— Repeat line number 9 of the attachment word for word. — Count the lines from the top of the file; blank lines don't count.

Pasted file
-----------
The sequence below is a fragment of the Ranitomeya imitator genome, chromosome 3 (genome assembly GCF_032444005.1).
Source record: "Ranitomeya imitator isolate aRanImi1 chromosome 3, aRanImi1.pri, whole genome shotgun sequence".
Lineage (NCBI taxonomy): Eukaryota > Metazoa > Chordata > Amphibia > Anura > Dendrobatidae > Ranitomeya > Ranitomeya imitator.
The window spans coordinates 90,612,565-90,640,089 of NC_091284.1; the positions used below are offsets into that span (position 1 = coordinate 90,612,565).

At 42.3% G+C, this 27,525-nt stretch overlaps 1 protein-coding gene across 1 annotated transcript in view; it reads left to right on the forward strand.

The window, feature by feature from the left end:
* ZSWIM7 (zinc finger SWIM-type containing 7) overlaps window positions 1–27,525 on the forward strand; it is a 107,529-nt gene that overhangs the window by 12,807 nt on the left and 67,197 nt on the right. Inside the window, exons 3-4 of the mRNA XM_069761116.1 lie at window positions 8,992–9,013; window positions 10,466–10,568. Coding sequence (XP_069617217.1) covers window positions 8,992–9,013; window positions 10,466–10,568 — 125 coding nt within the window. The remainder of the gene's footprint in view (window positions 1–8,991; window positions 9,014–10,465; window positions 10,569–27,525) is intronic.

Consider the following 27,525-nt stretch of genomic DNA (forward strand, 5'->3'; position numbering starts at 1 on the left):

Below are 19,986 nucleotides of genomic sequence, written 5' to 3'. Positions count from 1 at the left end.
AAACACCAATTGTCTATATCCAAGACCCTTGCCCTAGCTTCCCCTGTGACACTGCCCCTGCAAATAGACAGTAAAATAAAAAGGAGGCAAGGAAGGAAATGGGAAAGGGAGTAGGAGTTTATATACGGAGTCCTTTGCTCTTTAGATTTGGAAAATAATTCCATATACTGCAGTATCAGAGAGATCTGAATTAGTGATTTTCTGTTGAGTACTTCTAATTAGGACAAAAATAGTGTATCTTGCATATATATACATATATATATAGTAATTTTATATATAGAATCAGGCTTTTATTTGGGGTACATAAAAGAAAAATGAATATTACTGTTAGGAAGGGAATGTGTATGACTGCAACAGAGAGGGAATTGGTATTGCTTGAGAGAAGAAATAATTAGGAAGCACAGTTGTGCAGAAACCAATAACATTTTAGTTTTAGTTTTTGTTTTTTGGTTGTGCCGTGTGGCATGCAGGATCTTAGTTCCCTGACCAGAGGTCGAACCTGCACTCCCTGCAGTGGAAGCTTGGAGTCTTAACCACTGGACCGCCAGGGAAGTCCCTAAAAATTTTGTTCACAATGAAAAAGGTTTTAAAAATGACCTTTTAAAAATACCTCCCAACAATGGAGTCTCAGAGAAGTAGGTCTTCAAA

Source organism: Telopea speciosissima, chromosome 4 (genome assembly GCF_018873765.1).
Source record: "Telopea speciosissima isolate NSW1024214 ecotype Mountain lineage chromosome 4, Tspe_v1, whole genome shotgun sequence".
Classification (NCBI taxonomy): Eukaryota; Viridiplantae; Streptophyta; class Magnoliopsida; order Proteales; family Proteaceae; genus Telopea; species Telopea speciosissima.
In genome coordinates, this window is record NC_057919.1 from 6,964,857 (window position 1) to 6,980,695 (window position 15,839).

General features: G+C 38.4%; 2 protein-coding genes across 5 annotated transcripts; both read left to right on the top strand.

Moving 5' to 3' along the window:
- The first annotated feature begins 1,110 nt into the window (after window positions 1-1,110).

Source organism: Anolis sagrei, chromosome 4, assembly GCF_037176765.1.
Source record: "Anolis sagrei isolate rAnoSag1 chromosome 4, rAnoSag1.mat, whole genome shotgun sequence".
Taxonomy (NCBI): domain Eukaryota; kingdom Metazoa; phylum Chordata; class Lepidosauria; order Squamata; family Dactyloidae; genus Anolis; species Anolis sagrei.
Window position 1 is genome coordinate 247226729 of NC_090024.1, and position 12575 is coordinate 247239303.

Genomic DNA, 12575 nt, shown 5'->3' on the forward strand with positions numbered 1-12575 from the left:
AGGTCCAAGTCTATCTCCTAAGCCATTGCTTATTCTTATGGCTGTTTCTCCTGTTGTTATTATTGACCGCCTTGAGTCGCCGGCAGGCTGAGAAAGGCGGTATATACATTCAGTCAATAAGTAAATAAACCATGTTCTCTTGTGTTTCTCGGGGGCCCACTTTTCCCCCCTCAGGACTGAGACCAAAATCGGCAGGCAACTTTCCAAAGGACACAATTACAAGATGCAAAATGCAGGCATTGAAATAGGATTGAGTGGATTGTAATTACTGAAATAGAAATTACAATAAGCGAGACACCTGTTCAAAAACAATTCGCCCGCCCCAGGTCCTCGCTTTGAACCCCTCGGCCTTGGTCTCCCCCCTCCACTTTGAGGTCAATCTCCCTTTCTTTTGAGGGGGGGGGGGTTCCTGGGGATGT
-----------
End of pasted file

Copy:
Below are 19,986 nucleotides of genomic sequence, written 5' to 3'. Positions count from 1 at the left end.